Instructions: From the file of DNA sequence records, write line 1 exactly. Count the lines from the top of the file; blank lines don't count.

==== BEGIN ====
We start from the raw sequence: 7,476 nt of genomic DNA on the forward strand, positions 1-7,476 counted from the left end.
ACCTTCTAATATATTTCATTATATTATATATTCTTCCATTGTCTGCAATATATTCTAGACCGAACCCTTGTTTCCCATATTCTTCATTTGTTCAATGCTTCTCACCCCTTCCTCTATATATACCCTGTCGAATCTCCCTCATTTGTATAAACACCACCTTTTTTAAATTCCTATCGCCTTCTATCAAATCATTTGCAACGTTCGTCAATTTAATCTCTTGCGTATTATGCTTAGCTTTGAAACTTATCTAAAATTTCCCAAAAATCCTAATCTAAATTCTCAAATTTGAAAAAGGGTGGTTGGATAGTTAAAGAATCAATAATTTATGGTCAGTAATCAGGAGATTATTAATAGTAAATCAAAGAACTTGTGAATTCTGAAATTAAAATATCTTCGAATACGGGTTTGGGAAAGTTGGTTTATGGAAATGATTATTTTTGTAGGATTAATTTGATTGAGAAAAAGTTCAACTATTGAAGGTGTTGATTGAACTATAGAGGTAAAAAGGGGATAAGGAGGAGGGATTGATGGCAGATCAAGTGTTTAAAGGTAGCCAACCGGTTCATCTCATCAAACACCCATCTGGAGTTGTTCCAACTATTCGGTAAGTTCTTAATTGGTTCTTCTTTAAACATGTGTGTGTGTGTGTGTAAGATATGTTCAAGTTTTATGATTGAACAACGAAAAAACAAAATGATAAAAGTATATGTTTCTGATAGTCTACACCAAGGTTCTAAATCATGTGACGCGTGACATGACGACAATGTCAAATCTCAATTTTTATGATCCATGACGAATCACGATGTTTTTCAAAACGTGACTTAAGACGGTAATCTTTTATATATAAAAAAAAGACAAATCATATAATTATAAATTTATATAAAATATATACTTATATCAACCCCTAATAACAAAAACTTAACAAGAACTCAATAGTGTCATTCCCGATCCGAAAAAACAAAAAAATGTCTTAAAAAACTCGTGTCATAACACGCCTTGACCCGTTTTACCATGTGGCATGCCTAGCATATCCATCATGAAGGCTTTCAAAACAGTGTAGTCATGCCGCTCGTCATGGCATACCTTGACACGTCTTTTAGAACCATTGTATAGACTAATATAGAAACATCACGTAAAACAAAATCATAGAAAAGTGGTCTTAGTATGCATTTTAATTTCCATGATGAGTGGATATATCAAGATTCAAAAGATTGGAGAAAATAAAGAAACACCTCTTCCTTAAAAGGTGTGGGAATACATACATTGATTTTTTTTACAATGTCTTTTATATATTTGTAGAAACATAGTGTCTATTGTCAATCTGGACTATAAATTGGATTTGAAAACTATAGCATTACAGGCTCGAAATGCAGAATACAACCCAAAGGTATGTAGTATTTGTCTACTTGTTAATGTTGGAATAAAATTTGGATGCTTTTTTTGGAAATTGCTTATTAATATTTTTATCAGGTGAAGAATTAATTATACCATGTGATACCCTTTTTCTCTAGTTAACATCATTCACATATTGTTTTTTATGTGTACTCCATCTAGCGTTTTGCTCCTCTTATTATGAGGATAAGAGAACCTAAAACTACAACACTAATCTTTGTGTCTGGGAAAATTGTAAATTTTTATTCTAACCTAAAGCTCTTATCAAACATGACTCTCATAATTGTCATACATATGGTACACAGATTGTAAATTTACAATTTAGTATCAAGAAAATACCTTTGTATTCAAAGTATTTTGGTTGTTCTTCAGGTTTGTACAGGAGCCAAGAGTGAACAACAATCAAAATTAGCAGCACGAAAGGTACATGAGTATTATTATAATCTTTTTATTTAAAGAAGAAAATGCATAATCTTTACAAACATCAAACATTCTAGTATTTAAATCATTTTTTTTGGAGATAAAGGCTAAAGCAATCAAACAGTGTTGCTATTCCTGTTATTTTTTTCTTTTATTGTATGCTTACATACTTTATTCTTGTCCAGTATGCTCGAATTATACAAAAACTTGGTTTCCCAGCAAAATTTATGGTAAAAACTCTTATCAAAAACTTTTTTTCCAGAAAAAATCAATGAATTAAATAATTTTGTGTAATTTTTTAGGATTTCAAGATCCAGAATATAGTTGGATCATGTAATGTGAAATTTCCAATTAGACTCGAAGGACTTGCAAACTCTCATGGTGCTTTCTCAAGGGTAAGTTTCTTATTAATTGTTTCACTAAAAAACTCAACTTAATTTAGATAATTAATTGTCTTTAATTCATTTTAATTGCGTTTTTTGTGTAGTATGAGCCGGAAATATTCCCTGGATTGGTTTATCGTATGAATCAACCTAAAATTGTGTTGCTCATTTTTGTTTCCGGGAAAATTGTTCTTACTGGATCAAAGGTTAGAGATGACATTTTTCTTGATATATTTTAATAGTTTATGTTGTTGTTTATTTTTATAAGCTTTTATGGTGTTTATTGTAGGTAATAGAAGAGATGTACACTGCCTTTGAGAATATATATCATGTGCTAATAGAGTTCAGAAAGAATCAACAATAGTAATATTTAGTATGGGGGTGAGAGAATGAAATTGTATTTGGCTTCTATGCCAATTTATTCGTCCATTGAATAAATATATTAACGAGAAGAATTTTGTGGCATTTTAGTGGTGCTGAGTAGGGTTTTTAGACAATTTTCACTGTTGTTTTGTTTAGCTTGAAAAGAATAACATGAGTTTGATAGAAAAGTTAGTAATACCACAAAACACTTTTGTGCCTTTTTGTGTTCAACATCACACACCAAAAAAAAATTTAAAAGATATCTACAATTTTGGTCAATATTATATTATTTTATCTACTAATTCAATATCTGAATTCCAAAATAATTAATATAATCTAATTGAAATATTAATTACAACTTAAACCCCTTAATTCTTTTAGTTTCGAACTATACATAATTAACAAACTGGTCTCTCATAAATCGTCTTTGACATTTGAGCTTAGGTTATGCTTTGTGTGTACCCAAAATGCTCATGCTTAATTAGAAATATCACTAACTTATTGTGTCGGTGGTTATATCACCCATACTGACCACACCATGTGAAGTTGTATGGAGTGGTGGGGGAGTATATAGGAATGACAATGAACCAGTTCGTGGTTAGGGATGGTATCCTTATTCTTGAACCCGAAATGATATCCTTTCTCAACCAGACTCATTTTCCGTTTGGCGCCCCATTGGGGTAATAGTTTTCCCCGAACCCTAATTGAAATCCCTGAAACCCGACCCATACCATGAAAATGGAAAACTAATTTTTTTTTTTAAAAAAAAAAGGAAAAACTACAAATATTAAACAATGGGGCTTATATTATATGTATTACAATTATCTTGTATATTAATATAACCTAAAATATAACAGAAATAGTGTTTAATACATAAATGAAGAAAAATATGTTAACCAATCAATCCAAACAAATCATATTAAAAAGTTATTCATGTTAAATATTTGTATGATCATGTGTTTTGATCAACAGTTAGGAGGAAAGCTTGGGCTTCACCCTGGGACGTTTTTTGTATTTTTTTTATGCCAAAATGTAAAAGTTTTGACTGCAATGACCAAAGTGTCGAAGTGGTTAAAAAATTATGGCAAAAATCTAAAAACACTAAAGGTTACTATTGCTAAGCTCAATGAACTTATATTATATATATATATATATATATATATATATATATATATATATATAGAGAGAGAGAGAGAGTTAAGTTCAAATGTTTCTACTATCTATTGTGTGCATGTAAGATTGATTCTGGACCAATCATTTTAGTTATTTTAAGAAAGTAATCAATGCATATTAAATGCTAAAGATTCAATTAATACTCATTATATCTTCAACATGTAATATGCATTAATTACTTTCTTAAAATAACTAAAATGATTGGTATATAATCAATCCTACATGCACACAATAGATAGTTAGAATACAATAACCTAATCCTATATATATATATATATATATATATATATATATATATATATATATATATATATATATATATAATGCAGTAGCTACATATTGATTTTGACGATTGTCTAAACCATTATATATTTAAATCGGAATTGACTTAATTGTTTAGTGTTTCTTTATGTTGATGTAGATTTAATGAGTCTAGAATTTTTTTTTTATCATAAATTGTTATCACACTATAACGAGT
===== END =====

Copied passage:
We start from the raw sequence: 7,476 nt of genomic DNA on the forward strand, positions 1-7,476 counted from the left end.